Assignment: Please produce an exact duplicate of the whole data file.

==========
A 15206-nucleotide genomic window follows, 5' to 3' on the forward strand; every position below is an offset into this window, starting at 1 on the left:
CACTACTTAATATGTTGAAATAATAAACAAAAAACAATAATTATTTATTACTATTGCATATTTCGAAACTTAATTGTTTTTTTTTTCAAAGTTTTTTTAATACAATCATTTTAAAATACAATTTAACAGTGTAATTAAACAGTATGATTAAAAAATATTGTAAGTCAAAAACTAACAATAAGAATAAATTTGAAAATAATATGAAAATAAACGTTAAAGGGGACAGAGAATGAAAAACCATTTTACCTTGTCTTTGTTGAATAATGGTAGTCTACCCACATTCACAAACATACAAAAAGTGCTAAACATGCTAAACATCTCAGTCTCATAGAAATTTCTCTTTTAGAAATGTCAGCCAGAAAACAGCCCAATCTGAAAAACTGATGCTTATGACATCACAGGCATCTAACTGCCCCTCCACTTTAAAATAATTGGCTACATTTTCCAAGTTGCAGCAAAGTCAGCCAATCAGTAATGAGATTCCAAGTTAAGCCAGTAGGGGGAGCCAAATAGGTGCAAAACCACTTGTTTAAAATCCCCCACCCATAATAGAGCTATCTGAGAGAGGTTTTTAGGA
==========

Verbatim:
A 15206-nucleotide genomic window follows, 5' to 3' on the forward strand; every position below is an offset into this window, starting at 1 on the left:
CACTACTTAATATGTTGAAATAATAAACAAAAAACAATAATTATTTATTACTATTGCATATTTCGAAACTTAATTGTTTTTTTTTTCAAAGTTTTTTTAATACAATCATTTTAAAATACAATTTAACAGTGTAATTAAACAGTATGATTAAAAAATATTGTAAGTCAAAAACTAACAATAAGAATAAATTTGAAAATAATATGAAAATAAACGTTAAAGGGGACAGAGAATGAAAAACCATTTTACCTTGTCTTTGTTGAATAATGGTAGTCTACCCACATTCACAAACATACAAAAAGTGCTAAACATGCTAAACATCTCAGTCTCATAGAAATTTCTCTTTTAGAAATGTCAGCCAGAAAACAGCCCAATCTGAAAAACTGATGCTTATGACATCACAGGCATCTAACTGCCCCTCCACTTTAAAATAATTGGCTACATTTTCCAAGTTGCAGCAAAGTCAGCCAATCAGTAATGAGATTCCAAGTTAAGCCAGTAGGGGGAGCCAAATAGGTGCAAAACCACTTGTTTAAAATCCCCCACCCATAATAGAGCTATCTGAGAGAGGTTTTTAGGA